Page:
SCEC Award Number 13001 View PDF
Proposal Category Individual Proposal (Integration and Theory)
Proposal Title Nonlinear attenuation in the uppermost few hundred meters and ambient intact rock and regolith as fragile geological features
Name Organization
Norman Sleep Stanford University
Other Participants Dr. Brittany Erickson (Stanford) will participate informally with numerical calculations.
SCEC Priorities 6, 4, 3 SCEC Groups GMP, Geology, EEII
Report Due Date 03/15/2014 Date Report Submitted N/A
Project Abstract
Strong Love waves propagate from the San Andreas Fault into Greater Los Angeles. Three-dimensional numerical calculations from the SCEC community indicate that these waves funnel through Whittier Narrows with high amplitudes. Estimates of their past and future peak ground velocities (PGV) require consideration of the nonlinear attenuation. Our semi-analytical methods aid and extend numerical results. The tendency of the shallow subsurface to self-organize (by low-cycle fatigue) couples past and future behavior. Love waves impose strain (PGV / phase velocity) conditions on the shallow subsurface. Dynamic stress is strain times shear modulus. Frictional failure occurs when dynamic stress exceeds frictional strength. For simplicity in explanation, the water table is at the surface and frictional strength increases linearly with depth; intact exhumed sedimentary rocks extend initially to the surface. Crack damage occurs down the maximum depth where dynamic stress can cause frictional failure. Cracks reduce the shear modulus above this depth, eventually to linearity with depth where the material barely becomes nonlinear (only a few new cracks form) with typical strong shaking. The shear modulus does not go all the way to zero at very shallow depths. Still larger rouge shaking would cause the full damaged depth range to become strongly nonlinear, greatly attenuating the wave. The depth to the water table is important. For example, pumping the water table down to several 100 m depth at Whittier Narrows from its current and pre-industrial shallow depth would nearly double the amplitude of the waves that pass unscathed toward Downtown Los Angeles.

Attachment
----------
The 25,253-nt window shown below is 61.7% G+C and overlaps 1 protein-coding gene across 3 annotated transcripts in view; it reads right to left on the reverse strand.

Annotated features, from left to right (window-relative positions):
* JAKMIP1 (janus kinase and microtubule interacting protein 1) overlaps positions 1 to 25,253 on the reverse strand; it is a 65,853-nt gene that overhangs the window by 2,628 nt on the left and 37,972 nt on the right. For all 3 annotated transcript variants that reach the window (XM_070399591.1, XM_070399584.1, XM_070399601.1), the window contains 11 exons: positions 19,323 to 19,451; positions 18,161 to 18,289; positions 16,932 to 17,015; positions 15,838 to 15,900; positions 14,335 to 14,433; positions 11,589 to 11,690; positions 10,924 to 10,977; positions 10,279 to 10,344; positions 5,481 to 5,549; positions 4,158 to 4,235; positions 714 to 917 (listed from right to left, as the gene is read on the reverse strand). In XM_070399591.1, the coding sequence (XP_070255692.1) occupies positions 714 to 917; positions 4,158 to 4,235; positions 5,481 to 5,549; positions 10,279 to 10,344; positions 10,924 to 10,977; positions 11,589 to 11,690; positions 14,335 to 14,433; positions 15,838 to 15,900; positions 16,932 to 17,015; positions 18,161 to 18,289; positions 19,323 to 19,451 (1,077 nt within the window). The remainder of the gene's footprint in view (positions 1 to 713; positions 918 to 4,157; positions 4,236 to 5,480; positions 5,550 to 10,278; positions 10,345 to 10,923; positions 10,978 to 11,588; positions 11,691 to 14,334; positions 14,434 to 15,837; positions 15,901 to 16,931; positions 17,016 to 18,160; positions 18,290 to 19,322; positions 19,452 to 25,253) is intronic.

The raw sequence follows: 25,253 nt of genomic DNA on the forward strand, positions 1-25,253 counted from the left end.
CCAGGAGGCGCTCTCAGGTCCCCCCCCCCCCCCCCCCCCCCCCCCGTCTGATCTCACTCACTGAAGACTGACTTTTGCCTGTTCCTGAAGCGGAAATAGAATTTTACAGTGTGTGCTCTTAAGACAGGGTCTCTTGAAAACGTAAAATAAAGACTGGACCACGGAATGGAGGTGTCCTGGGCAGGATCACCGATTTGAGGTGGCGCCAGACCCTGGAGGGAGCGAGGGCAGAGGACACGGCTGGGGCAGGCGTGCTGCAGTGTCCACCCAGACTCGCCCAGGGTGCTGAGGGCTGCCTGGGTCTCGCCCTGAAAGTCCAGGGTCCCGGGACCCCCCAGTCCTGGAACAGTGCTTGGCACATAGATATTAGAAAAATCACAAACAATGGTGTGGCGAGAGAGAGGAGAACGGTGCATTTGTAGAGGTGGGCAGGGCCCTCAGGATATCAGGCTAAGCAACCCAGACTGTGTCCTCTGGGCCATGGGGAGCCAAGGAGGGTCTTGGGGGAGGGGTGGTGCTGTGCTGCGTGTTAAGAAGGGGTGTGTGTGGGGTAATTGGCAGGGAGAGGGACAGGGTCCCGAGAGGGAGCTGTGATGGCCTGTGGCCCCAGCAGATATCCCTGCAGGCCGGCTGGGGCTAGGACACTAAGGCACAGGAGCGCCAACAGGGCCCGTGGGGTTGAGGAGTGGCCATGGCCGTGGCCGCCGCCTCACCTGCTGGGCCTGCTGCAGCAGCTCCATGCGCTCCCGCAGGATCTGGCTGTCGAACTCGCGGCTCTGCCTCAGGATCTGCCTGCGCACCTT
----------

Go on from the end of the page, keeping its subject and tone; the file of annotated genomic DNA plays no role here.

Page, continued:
Intellectual Merit Inferring the past and future amplitudes of strong seismic shaking is central to the SECC project. We infer past shaking from strong Love waves (expressed as peak ground velocity) from the shear wave velocity as a function of depth within the sedimentary basins of Greater Los Angeles. Failure, damage, and nonlinear attenuation occur when dynamic stress exceeds frictional strength. Conversely, the persistence of stiff intact rock at shallow depths is a fragile geological feature. Strong waves from San Andreas events funnel through Whittier Narrows. We will be able to infer the past peak amplitude of such waves once the shallow (upper few 100 m) shear wave velocity has been accurately measured in that locality, provided that past Love waves have in fact damaged the rock forming seismic regolith. In any case, future Love waves greater than our calculated past amplitude attenuate nonlinearly; diminished waves then will continue toward Downtown Los Angeles. Deep pumping down of the water table at Whittier Narrows would nearly double the amplitude of waves impinging on Downtown Los Angeles. In general, our results aid in formulating, extending, and understanding nonlinear numerical calculations of strong seismic waves.
Broader Impacts We extended our method to strong shaking by Rayleigh waves. Such shaking has occurred from earthquakes over geological time. Large ~50 km diameter) asteroid impacts caused much stronger shaking on the ancient Earth and the ancient Moon. Observed distal ground damage supports the reality of terrestrial impacts and a basis for evaluating putative more recent extreme waves. The tendency of shallow rock (and cold ice in the outer solar system) to self-organize from repeated damage so that shear modulus increases linearly with depth yields cracked seismic and tidal regolith, a potentially habitable environment for astrobiology. There is also tendency for damaged material to move down slope while shaking occurs. Hence the persistence of topographic relief on the modern Earth is a widespread fragile geological feature.
Exemplary Figure Figure 1: Schematic diagram of the effect of peak ground velocity (PGV) on nonlinear attenuation of Love waves. Peak dynamic stress is proportional to the shear modulus times PGV. Frictional strength (straight dashed line), for simplicity, increases linearly with depth; shaded depths and stresses imply linear behavior. Failure occurs whenever the dynamic stress exceeds the frictional strength. (A) The subsurface has been damaged by numerous strong Love waves. The material self-organizes so that the shear modulus increases linearly with depth between depths S and Z. The modulus cannot go all the way to zero near the surface and past seismic waves have not been strong enough for damage to occur below depth Z. A slight increase in PGV from just below that of typical past strong waves (thin solid line) to above that PGV (thick dotted line) causes the depth of failure to increase from S to Z with sudden onset of nonlinear attenuation. Typically strong waves barely cause failure as shown by the thick dotted line. (B) The shear modulus is constant with depth below a shallow layer. An increase in PGV modestly increases the depth of failure and nonlinear attenuation. Intact rock persists in the absence of damage from strong shaking.Modified from Sleep, N. H., and B. Erickson (2014) Nonlinear attenuation of S-waves and Love waves within ambient rock. Submitted to Geochem. Geophys. Geosyst.